The complications of the romance have not finished. Second Lieutenant Hardbill approaches the Exec. "Sir, I would like the permission of the Commanding Officer in order to get married." So the Army rules state. But who would be prepared for the stunning news? "Married?" exclaims the Exec, "but how? Where would you find a girl?" He looks incredulously at the small erect North Carolinian, handsome, always serious, his chin and cheek traversed by a slash scar. "I have known her for a while." Her name? "Lucille." The same Lucille who -- the same Lucille? "Yes Sir." "But you know, Hardbill, that she has been around the company, has had relations with Private Cook and, well, you know." "Yes, sir, I know." "Well..., if you love her, I shouldn't want to stand in your way. Good luck." "Thank you." "Don't mention it... Why don't you take three days leave and maybe George can go along as a driver to watch the car." The Exec tells Major Roos about it. "Disgusting, don't you think?" Roos says, curling his lip, but signs the permission.
How soldiers manage to fall in love and keep up the affair -- when the front is stable -- well, yes --but when the front is fluid -- will always be a ticklish mystery. It can happen anywhere. Wasn't it thus that Moses wandering in exile beat up a ruffian, helped a girl to draw water from a well, and married her in short order? Even in a small Company, secrets are born, and they are kept by their little networks. What seems to be important often is not whether others know the secret, but whether a certain person or group -- the Commander, the officers, the First Sergeant, the Orderly, the Technician Second Class named Joe, does not learn it.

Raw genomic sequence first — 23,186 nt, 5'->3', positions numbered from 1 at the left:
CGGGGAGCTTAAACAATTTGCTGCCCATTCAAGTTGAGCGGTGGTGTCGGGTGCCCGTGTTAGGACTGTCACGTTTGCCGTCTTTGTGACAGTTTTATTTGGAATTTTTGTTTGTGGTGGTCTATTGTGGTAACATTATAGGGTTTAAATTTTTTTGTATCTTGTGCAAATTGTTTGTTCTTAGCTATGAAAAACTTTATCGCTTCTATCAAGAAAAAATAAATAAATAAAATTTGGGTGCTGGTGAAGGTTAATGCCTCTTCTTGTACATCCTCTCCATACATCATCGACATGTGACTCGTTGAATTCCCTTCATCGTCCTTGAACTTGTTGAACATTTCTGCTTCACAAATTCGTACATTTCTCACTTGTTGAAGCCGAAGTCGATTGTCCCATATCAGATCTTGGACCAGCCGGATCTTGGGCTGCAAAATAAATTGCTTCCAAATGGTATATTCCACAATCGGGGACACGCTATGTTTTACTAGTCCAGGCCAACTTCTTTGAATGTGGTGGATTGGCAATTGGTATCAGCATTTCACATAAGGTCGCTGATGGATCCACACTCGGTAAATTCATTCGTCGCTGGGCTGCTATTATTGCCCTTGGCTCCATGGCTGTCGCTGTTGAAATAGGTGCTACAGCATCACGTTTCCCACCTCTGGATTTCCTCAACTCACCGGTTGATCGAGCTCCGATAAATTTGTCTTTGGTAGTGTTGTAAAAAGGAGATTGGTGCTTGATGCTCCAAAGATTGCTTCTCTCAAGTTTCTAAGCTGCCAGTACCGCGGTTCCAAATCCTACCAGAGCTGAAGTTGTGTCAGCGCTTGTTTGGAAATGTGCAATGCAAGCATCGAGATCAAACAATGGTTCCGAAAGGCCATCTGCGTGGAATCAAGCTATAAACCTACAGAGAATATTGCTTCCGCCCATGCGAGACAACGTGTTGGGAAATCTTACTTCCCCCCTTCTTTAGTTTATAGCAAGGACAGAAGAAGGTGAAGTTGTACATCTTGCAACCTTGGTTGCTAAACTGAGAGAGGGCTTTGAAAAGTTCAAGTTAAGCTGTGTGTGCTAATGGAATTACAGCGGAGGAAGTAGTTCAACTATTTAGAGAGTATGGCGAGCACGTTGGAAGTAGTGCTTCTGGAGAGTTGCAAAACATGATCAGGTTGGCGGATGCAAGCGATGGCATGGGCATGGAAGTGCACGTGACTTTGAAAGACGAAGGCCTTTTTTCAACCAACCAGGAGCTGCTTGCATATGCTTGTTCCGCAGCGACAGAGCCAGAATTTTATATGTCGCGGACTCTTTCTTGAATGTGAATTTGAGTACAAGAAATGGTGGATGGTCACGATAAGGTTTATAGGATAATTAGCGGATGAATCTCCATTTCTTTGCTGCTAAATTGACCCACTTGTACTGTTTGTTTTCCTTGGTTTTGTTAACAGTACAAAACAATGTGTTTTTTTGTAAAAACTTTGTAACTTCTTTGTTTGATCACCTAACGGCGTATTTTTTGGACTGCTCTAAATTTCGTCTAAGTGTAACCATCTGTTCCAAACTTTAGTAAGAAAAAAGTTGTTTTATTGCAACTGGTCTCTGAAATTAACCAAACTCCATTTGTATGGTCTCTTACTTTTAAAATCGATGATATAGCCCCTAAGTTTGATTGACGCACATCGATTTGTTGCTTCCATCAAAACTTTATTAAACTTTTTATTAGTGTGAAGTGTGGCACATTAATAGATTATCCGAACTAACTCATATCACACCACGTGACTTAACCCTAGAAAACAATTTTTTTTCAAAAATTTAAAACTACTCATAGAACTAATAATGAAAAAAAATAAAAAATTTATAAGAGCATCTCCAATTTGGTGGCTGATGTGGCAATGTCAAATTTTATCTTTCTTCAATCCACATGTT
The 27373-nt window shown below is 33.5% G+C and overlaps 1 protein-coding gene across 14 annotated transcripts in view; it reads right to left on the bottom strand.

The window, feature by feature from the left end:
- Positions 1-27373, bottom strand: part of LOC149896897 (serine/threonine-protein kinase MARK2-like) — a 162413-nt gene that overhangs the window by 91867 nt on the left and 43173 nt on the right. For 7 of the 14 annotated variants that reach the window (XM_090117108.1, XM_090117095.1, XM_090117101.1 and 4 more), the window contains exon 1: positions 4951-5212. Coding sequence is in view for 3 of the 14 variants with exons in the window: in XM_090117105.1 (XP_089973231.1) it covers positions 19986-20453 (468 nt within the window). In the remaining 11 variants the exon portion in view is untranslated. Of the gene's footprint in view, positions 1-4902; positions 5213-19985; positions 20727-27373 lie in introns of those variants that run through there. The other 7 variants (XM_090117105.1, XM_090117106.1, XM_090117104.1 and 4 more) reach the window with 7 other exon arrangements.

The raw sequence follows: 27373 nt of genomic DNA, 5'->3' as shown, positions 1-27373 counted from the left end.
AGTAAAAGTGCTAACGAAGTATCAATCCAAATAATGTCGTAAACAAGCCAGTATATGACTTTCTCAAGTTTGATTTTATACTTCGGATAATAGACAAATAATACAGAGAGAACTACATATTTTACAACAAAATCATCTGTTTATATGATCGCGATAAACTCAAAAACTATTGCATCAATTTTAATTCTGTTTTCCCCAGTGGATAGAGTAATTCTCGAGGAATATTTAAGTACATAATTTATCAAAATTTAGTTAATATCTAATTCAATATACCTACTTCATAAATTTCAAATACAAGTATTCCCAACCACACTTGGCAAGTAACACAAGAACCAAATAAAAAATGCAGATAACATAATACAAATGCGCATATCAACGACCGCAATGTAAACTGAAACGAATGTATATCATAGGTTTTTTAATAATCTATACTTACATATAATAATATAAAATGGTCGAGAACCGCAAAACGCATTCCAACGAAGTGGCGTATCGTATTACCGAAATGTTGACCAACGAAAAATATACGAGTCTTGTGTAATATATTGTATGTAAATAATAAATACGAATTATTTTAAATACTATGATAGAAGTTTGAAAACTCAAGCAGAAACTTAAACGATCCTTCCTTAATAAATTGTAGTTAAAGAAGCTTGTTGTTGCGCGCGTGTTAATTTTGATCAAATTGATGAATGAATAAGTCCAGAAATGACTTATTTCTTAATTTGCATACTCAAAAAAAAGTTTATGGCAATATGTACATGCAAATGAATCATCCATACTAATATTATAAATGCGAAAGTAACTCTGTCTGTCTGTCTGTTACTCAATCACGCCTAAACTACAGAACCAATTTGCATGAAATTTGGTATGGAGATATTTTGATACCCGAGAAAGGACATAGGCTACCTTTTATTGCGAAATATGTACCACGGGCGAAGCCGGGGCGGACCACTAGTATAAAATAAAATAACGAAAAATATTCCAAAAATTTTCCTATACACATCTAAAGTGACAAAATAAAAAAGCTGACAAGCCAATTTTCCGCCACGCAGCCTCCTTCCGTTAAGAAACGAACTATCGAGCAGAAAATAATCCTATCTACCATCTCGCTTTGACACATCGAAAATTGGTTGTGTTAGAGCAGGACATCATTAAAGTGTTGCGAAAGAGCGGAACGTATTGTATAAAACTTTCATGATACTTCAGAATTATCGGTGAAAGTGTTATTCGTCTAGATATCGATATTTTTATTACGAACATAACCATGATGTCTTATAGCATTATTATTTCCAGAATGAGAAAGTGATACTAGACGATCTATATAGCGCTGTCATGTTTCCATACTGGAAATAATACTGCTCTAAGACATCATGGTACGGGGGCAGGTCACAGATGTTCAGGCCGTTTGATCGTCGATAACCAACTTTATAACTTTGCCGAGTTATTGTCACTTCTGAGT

Generally the American soldiers speak and probably think the less of sexuality the longer they are in action. The response of the soldiers to the seductive flirtations and dancing in the occasional movies that come in and are shown are more subdued than they are in the Stateside camps. There occurs a letdown in sexuality. A small group are pledged to women back home and keep the faith, others don't feel the urge, some are afraid of the troubles and disease and ugliness of the situations in prospect. The Exec takes it for granted that a normal proportion of the soldiers and officers masturbate but is incurious about it, and never comes upon instances; the Company usually occupies a large space and the men are spread out and have their own recesses of privacy. There is an actual diminution of testicular activity, also.